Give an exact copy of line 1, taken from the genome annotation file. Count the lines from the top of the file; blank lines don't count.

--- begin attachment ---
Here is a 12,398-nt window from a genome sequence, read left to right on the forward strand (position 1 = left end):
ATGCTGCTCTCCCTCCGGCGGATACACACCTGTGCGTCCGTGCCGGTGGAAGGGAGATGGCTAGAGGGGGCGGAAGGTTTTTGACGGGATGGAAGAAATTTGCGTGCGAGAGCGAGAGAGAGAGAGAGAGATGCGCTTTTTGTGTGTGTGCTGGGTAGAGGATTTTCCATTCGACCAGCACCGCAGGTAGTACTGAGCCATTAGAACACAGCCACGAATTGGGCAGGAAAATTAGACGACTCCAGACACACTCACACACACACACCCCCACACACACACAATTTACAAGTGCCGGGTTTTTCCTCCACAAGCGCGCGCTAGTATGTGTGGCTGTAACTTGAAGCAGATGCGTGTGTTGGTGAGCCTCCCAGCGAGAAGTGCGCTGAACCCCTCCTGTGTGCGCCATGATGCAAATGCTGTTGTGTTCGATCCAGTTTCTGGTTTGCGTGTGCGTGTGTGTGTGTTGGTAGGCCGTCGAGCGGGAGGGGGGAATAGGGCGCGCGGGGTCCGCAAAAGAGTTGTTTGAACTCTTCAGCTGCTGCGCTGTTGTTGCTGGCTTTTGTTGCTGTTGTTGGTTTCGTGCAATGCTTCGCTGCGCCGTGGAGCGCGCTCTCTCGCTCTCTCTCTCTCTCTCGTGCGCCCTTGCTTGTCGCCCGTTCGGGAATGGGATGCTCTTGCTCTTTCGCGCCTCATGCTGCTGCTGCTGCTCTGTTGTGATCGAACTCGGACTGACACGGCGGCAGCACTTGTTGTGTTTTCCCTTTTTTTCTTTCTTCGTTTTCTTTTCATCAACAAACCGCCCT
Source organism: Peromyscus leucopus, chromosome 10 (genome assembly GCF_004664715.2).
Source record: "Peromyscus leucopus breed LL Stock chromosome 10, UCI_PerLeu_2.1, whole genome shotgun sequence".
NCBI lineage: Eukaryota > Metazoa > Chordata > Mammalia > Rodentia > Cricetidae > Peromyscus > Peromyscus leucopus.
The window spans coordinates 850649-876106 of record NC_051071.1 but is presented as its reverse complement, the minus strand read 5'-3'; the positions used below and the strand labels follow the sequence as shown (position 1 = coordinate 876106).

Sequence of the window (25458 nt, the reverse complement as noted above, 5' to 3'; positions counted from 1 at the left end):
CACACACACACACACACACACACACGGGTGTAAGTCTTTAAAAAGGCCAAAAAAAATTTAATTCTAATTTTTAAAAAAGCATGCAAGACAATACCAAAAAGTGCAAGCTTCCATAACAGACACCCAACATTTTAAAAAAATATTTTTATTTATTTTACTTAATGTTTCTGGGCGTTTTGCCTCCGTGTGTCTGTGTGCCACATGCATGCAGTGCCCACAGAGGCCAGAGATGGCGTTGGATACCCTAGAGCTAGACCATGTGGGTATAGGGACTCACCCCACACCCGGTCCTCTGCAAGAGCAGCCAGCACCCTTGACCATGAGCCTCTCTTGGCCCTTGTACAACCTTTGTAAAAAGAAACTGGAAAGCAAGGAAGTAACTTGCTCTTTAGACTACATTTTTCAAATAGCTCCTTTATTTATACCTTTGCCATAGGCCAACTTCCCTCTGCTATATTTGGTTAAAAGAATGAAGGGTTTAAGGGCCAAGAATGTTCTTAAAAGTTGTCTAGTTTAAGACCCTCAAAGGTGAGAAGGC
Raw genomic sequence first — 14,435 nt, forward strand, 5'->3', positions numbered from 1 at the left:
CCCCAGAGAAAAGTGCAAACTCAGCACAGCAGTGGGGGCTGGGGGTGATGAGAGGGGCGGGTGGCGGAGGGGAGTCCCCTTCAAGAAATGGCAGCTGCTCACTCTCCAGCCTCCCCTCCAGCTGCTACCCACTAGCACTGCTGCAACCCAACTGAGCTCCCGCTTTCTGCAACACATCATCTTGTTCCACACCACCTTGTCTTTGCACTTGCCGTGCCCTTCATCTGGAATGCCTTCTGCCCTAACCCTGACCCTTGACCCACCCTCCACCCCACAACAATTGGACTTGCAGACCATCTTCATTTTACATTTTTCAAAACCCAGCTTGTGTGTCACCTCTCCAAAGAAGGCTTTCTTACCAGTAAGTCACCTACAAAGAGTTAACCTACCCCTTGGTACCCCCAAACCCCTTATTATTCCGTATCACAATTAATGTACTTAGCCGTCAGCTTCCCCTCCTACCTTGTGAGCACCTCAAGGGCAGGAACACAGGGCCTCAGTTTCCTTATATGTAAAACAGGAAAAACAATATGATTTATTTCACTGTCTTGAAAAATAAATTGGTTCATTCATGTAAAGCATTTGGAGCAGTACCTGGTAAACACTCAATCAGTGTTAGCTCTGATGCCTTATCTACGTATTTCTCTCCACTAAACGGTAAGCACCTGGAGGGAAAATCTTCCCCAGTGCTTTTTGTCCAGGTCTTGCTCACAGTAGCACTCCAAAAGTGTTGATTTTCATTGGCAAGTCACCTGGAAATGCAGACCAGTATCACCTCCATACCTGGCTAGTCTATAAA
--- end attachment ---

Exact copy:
Here is a 12,398-nt window from a genome sequence, read left to right on the forward strand (position 1 = left end):